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Conflict between GM, Ford CEOs and UAW escalates as union expands strikes.

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The CEOs of General Motors (GM) and Ford have criticized the United Auto Workers (UAW) leaders, marking an escalation in the strike that has been ongoing for three weeks. UAW chief Shawn Fain responded to the criticism, accusing the CEOs of lacking a genuine intention to reach an agreement. The strike has now affected new plants in Chicago and Lansing, Michigan. The CEOs expressed frustration with the pace of negotiations, with Ford CEO Jim Farley accusing the UAW of holding a deal “hostage” over a dispute regarding future electric vehicle battery plants. However, the UAW countered that neither CEO had attended bargaining meetings in the past week.

The UAW and the automakers remain far apart on key economic issues, and the CEOs’ statements indicate that a resolution is unlikely to be reached soon. Fain has demanded 40% pay hikes over a four-year contract, which has been supported by President Joe Biden. However, the companies have only offered pay hikes of about 20%. The CEOs accused Fain of dragging workers into an unnecessary strike, while Fain has maintained that differences with Ford include retirement benefits and job guarantees. The strike has affected a total of 25,000 workers, or approximately 17% of the union’s members at the three automakers.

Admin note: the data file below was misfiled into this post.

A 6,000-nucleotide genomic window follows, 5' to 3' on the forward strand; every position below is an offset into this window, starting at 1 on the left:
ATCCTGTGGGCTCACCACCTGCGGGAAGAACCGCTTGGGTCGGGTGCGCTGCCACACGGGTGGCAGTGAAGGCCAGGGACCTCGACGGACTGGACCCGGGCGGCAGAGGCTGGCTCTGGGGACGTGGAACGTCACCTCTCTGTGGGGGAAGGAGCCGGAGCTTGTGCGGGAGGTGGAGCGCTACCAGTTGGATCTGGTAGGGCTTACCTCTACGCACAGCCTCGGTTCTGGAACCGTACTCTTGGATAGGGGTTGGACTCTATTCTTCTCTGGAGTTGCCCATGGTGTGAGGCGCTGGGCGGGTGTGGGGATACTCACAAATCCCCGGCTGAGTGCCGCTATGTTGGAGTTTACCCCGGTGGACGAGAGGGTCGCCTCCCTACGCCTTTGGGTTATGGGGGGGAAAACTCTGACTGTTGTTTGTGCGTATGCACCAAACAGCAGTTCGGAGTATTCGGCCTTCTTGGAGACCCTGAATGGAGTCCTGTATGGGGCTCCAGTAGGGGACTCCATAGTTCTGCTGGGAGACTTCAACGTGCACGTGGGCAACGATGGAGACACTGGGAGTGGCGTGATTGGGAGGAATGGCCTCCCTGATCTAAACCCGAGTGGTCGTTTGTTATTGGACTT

Rather than a mass walkout, the UAW has strategically chosen to escalate the strike by targeting specific plants, using reprieves from expansions of work stoppages to encourage different automakers. Workers have now walked out of the Ford assembly plant in Chicago and the GM plant in Lansing. Farley warned that the expanded walkouts at Ford threatened thousands of supplier jobs and that many suppliers were on the brink of collapse due to the ongoing strike. Farley also stated that the decision to expand the walkouts was based on the fate of electric vehicle battery plants, which Ford is reconsidering due to uncertainty over labor costs. The UAW is demanding that those workers be represented by the union and paid the highest-tier wages. Both GM and Stellantis, which was spared an additional walkout, expressed dissatisfaction with the lack of progress in negotiations, while Fain stated that progress had been made with Stellantis regarding cost of living allowances and the right to strike over product commitments and plant closures. Talks are ongoing at all three companies.

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